These potential topics will allow us to examine together the aesthetic, creative, and cultural intersections do these crossings allow, constrain, and challenge.

In its primary English-language usage, “partition” might be conceived as a spatial and social element. Here, a partition is a physical divider (such as, a curtain or a room partition) or a conceptual one, such as an ideological border. In this sense, “partition” conjures geopolitical rupture and social dissensus. This aspect of partition highlights ruptures caused by Canadian settler-colonialism with Indigenous territories, ways of knowing and of being together – a rupture that inflects the social-spatial configuration of our 2020 host city of Montreal and that is overlaid by a second partitioning along linguistic lines. Partition holds deeply theatrical meanings, as much performance practice is founded in social and spatial divides of one kind or another – backstage and onstage, audience and performer. And yet, as the theatrical example shows, the space of partition is also a space of jointure or connection; just as a border divides lands, so too does it connect them. We might ask:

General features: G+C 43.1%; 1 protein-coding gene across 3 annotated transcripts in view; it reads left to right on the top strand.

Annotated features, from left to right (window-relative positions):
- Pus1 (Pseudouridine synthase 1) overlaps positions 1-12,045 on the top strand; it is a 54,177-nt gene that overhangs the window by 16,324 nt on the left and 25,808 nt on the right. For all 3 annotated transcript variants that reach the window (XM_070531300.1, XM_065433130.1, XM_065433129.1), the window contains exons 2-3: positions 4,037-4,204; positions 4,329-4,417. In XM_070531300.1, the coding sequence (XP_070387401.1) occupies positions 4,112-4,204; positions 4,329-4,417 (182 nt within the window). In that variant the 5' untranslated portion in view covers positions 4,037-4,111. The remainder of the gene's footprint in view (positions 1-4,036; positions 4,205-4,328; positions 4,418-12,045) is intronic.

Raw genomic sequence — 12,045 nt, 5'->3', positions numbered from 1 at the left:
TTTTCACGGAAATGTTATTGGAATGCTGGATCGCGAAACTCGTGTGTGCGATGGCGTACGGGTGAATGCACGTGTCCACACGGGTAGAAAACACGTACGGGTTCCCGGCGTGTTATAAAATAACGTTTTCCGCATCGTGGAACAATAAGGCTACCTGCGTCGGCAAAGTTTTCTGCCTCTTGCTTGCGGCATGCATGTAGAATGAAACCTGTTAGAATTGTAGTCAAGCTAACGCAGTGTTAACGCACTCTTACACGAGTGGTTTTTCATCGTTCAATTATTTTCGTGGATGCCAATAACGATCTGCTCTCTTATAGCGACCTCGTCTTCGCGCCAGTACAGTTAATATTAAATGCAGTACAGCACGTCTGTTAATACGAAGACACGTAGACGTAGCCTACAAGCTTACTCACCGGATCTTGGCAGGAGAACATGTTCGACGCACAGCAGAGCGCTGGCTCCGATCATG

• What territories do CATR and SQET share/divide/distribute [se partager]?
  • We might pose this question about our disciplinary positionings: theatre studies, performance studies, indigenous studies, and other disciplines.
  • What divisions and distributions of shares (parts) are possible in plurilingual colonial, postcolonial and decolonial spaces like the island of Montréal?

CATR/SQET- Ensemble/Partition